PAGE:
Roberts alludes to a recent survey showing that conservative white men are the most likely group to be climate deniers. (We can put this in the “knock-me-over-with-a-feather” department, although it would be interesting to see how this works with conservative white women). More interestingly, the study (with assistance from Roberts) references some reasons for this trend, including “social dominance orientation,” “system-justifying tendencies,” “identity-protective cognition,” and “epistemic closure.”
The question, of course, is what does one do about this? Roberts highlights two strategies that have seemed to work badly: “drop it,” i.e. give up, or “finesse it,” i.e. reduce the intensity of the issue and try to recast it as a national security issue, or an energy independence issue, or something else. Roberts rejects both of these: dropping it doesn’t get you anywhere, and finessing it fails to recognize that the American conservative movement knows very well what the stakes are and wants to preserve the dominance of current elites. Recasting it won’t fool them. Roberts argues. Instead, the effort should be to raise the intensity: if it’s a zero-sum game for dominance, he contends, then the point is to get folks on our side to wake up.
I would hope that this could be done, but at best, it’s not a complete strategy, especially since raising the intensity of time-distant, non-obvious problems is hard to accomplish: you wouldn’t want to put all your chips in one basket.
Instead, it seems to me that we could use some advice from a very old dead white male, Casey Stengel, who had some important insights regarding personnel management:
The key is keeping the nine guys who hate your guts away from the nine guys who haven’t made up their minds.
As Roberts suggests, there is little point is trying to persuade or assuage climate deniers, who, as the scholarship suggests, are not really interested in getting the facts. But it must be more than increasing the intensity of your own supporters. The task is to find the large number of people who have not made up their minds yet.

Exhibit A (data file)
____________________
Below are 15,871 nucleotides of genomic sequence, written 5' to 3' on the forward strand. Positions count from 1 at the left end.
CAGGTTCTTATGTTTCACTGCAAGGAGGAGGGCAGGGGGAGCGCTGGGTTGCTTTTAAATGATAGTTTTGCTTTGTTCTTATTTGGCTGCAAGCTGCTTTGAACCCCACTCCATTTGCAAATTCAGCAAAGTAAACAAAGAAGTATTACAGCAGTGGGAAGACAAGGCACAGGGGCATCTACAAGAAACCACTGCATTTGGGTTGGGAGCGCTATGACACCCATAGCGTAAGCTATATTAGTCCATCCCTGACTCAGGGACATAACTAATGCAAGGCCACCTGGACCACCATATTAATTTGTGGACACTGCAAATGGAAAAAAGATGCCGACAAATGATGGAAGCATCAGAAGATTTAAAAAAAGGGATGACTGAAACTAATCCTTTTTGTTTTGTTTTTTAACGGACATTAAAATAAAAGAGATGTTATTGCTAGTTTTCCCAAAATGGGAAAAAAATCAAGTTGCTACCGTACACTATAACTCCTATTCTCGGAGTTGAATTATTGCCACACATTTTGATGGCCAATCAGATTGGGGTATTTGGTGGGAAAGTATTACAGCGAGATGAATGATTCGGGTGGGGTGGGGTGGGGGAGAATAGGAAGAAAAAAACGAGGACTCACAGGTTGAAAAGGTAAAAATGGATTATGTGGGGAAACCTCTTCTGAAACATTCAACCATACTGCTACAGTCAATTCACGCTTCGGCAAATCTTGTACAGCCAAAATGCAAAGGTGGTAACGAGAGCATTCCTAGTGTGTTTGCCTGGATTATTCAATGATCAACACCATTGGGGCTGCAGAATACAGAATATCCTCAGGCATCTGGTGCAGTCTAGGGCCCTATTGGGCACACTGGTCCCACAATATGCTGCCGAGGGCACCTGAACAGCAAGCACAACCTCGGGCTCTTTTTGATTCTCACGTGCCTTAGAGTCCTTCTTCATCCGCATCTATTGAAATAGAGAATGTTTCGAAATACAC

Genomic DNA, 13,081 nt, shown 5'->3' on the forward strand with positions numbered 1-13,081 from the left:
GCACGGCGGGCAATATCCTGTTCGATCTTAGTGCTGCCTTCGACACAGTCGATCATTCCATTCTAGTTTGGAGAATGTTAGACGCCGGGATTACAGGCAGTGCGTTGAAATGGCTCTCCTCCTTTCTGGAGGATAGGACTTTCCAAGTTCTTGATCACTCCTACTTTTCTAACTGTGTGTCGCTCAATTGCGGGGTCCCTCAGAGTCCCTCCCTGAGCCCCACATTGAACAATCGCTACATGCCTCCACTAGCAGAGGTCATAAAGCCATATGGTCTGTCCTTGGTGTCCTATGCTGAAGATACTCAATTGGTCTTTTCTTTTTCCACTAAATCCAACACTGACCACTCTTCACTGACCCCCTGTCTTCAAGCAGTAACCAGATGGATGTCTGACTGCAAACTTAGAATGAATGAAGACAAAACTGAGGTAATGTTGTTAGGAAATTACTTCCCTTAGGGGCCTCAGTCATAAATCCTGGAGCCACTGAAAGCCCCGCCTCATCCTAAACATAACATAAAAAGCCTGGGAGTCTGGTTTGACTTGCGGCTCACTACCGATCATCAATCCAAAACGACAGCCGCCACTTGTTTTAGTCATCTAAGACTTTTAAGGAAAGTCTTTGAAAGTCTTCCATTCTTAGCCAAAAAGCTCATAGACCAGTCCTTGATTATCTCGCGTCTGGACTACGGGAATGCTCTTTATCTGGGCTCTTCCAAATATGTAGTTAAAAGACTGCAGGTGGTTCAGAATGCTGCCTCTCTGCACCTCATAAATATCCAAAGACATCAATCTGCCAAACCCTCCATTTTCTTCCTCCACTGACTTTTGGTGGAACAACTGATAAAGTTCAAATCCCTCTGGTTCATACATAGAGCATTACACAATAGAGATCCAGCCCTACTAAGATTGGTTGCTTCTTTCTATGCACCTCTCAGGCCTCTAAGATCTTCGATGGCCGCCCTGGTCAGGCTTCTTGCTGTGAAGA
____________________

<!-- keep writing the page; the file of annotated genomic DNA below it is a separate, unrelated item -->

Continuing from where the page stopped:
How can this be done? I believe that the best way to approach Republican activists on the local level. Even many Republican mayors support climate-friendly policies. If you look at the list of cities that have signed the Mayors’ Agreement on Climate Change, they are hardly all Democratic. As former Congressmember Bob Inglis observed when he spoke at UCLA a few months ago, climate policy has become polarized in part because it is seen as a Democratic issue. (That’s basically because Republicans have a monopoly on climate denial, but that’s the perception).
So my idea is to make sure that Republicans who have not yet become invested in the issue hear about the science first — before they have to think about it, even before it is directly relevant to their political careers. On the local level, climate-friendly policies don’t have the same sort of ideological valence that it does on the state and especially federal levels.
My model here is not gay marriage, but rather AIPAC, the American Israel Public Affairs Committee, sometimes known as the “Israel lobby.” AIPAC and similar organizations make sure that state and local officials have plenty of exposure to their perspective on the Middle East. They make sure that promising office-holders get trips to Israel and briefings from IDF officials long before they even have to think about it.
It would make sure if those pushing for rational climate policy could set up briefings, trips, and events for Republicans before they have to engage on the issue. The climate perspective at least gets some help from the fact that the biggest issue is simply understanding the science: there isn’t necessarily and ideological hook from the beginning. (Disadvantage: scientists aren’t always the best communicators in the world, but I think we can work on that).
Long before Movement Conservatism took over the Republican Party and threatened the political and economic stability of the United States, it was working hard on electing and converting members of local school boards. That’s where the environmental movement needs to operate today (as it is in many areas). Education has an obvious link because we are talking about science, but the bottom line is to let up-and-coming Republicans know the truth before the Koch Brothers get to them. Conservatism and realistic climate policy are not enemies: the sooner we can let conservatives know that, the better. Keep the ones who haven’t made up their minds away from the ones who hate the planet’s guts.